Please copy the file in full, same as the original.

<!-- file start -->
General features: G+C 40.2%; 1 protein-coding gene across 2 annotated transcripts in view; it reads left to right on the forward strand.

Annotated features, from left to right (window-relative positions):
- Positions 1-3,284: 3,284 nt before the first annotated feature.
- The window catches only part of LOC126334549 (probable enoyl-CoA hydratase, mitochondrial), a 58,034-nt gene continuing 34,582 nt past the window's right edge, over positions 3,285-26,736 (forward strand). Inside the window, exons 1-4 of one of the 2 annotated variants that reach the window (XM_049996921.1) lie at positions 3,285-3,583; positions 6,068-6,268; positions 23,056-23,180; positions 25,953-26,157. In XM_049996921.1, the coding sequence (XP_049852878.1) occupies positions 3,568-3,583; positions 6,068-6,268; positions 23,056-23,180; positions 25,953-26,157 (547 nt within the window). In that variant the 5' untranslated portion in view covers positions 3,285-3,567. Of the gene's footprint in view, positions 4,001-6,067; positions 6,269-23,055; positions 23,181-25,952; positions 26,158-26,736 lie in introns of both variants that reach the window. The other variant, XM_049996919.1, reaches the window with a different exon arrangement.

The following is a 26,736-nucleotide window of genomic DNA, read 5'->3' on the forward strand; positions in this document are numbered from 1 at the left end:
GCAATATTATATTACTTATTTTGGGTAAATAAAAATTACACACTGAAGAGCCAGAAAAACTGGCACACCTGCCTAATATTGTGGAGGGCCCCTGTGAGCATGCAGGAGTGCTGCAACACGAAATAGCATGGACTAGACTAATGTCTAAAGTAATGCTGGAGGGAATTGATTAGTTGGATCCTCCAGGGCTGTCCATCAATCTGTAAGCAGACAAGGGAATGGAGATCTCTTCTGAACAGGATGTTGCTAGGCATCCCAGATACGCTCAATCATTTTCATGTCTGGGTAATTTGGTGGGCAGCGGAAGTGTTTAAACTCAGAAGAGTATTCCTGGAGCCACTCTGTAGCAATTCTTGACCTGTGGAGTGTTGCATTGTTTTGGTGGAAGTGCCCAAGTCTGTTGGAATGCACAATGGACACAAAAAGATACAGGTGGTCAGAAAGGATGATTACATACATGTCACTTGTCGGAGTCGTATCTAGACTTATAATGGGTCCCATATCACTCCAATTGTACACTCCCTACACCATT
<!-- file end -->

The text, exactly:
General features: G+C 40.2%; 1 protein-coding gene across 2 annotated transcripts in view; it reads left to right on the forward strand.

Annotated features, from left to right (window-relative positions):
- Positions 1-3,284: 3,284 nt before the first annotated feature.
- The window catches only part of LOC126334549 (probable enoyl-CoA hydratase, mitochondrial), a 58,034-nt gene continuing 34,582 nt past the window's right edge, over positions 3,285-26,736 (forward strand). Inside the window, exons 1-4 of one of the 2 annotated variants that reach the window (XM_049996921.1) lie at positions 3,285-3,583; positions 6,068-6,268; positions 23,056-23,180; positions 25,953-26,157. In XM_049996921.1, the coding sequence (XP_049852878.1) occupies positions 3,568-3,583; positions 6,068-6,268; positions 23,056-23,180; positions 25,953-26,157 (547 nt within the window). In that variant the 5' untranslated portion in view covers positions 3,285-3,567. Of the gene's footprint in view, positions 4,001-6,067; positions 6,269-23,055; positions 23,181-25,952; positions 26,158-26,736 lie in introns of both variants that reach the window. The other variant, XM_049996919.1, reaches the window with a different exon arrangement.

The following is a 26,736-nucleotide window of genomic DNA, read 5'->3' on the forward strand; positions in this document are numbered from 1 at the left end:
GCAATATTATATTACTTATTTTGGGTAAATAAAAATTACACACTGAAGAGCCAGAAAAACTGGCACACCTGCCTAATATTGTGGAGGGCCCCTGTGAGCATGCAGGAGTGCTGCAACACGAAATAGCATGGACTAGACTAATGTCTAAAGTAATGCTGGAGGGAATTGATTAGTTGGATCCTCCAGGGCTGTCCATCAATCTGTAAGCAGACAAGGGAATGGAGATCTCTTCTGAACAGGATGTTGCTAGGCATCCCAGATACGCTCAATCATTTTCATGTCTGGGTAATTTGGTGGGCAGCGGAAGTGTTTAAACTCAGAAGAGTATTCCTGGAGCCACTCTGTAGCAATTCTTGACCTGTGGAGTGTTGCATTGTTTTGGTGGAAGTGCCCAAGTCTGTTGGAATGCACAATGGACACAAAAAGATACAGGTGGTCAGAAAGGATGATTACATACATGTCACTTGTCGGAGTCGTATCTAGACTTATAATGGGTCCCATATCACTCCAATTGTACACTCCCTACACCATT